Global trade policy makers, IP professionals and businesses will benefit from the insights presented by the chapters as they will help them to appreciate the achievements and the controversies pursuant to China’s efforts in patent protection. While serving as a useful case study for countries seeking to leverage patent protection as a driver for economic development, the book will equally facilitate Chinese legislature to reflect on its patent legislation development, specifically on legislative policy choices.
An additional analytical strength of the volume is that it compares the Chinese patent legislation with the American Invents Act and the European Patent Convention. It discovers the differences between the three patent legislations by using the minimum patent protection standards set down by the TRIPS Agreement as the benchmark. The results of the comparisons suggest that China has successfully harmonised its patent legislation with the global patent protection system, and often opts for higher patent protection standards. The book also considers whether China could learn lessons from Japan and India in their respective patent legislation and policy choices.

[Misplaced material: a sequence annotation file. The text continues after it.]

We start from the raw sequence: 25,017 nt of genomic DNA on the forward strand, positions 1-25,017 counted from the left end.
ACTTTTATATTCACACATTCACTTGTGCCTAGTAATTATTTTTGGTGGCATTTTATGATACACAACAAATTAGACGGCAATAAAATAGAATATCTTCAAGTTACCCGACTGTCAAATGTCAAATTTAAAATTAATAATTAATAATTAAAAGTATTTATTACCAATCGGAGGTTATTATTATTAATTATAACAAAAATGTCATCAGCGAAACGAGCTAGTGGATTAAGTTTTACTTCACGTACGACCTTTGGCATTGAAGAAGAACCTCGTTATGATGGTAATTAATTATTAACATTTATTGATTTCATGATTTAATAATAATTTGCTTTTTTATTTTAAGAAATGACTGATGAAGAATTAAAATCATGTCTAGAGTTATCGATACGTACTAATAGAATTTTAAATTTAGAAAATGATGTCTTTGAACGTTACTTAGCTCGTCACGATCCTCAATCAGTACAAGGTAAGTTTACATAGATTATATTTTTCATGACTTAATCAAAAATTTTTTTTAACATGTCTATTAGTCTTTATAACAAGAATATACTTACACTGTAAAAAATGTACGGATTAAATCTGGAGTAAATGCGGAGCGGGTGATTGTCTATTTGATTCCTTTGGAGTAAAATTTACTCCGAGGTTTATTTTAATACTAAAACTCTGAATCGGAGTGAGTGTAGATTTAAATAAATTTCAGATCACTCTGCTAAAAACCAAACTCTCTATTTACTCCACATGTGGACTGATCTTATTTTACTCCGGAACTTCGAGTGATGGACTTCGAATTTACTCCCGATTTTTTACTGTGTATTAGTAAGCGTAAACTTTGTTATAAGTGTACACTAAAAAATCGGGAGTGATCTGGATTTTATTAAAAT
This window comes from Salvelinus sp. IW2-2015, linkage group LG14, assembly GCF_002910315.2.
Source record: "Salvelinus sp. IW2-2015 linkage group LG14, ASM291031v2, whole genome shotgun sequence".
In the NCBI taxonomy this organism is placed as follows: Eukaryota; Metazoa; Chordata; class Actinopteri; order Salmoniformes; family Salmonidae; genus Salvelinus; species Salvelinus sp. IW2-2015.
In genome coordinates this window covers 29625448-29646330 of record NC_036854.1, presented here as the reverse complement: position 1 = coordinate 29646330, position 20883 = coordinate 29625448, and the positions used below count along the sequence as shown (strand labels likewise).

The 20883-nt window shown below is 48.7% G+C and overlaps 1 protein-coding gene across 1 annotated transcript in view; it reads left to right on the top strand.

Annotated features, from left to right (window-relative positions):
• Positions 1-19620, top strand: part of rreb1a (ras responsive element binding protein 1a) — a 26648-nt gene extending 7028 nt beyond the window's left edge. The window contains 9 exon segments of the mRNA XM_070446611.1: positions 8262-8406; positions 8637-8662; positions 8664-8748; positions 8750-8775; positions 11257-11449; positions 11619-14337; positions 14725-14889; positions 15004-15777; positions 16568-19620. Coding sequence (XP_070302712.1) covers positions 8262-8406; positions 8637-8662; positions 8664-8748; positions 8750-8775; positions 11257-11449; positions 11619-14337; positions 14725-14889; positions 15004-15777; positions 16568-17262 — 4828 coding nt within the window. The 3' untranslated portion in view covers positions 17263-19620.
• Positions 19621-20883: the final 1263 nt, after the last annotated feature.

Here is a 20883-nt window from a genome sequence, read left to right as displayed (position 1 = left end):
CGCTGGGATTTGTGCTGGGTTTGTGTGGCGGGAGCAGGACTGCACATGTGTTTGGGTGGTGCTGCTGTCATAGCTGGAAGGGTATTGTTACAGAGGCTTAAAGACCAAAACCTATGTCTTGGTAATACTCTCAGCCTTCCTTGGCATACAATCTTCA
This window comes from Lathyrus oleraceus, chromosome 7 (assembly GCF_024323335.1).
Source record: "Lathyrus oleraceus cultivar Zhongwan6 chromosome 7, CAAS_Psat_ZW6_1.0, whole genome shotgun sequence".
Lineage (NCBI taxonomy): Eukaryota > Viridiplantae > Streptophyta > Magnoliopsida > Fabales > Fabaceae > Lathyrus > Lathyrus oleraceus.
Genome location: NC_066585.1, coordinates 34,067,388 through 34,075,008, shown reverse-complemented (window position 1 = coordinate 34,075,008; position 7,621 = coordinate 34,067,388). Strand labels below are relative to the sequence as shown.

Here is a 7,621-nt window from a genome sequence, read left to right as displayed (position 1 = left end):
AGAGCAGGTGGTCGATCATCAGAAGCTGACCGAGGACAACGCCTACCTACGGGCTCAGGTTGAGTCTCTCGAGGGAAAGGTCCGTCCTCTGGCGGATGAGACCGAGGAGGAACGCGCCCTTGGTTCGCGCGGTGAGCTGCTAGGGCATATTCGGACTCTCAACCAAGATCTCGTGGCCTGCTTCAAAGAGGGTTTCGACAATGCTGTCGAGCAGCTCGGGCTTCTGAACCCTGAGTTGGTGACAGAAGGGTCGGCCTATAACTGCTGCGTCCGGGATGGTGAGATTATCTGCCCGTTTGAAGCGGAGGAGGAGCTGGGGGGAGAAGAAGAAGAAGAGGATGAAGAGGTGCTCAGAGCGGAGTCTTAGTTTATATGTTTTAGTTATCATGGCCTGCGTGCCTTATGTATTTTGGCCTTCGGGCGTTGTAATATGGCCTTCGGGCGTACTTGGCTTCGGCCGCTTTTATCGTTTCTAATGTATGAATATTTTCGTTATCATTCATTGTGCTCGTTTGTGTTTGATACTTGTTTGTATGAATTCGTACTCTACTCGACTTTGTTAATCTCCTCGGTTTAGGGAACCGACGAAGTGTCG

With China undertaking a fourth patent law amendment, the provisions contained in the second draft of the Patent Law 2015, which was published in December 2015, are included in the analysis.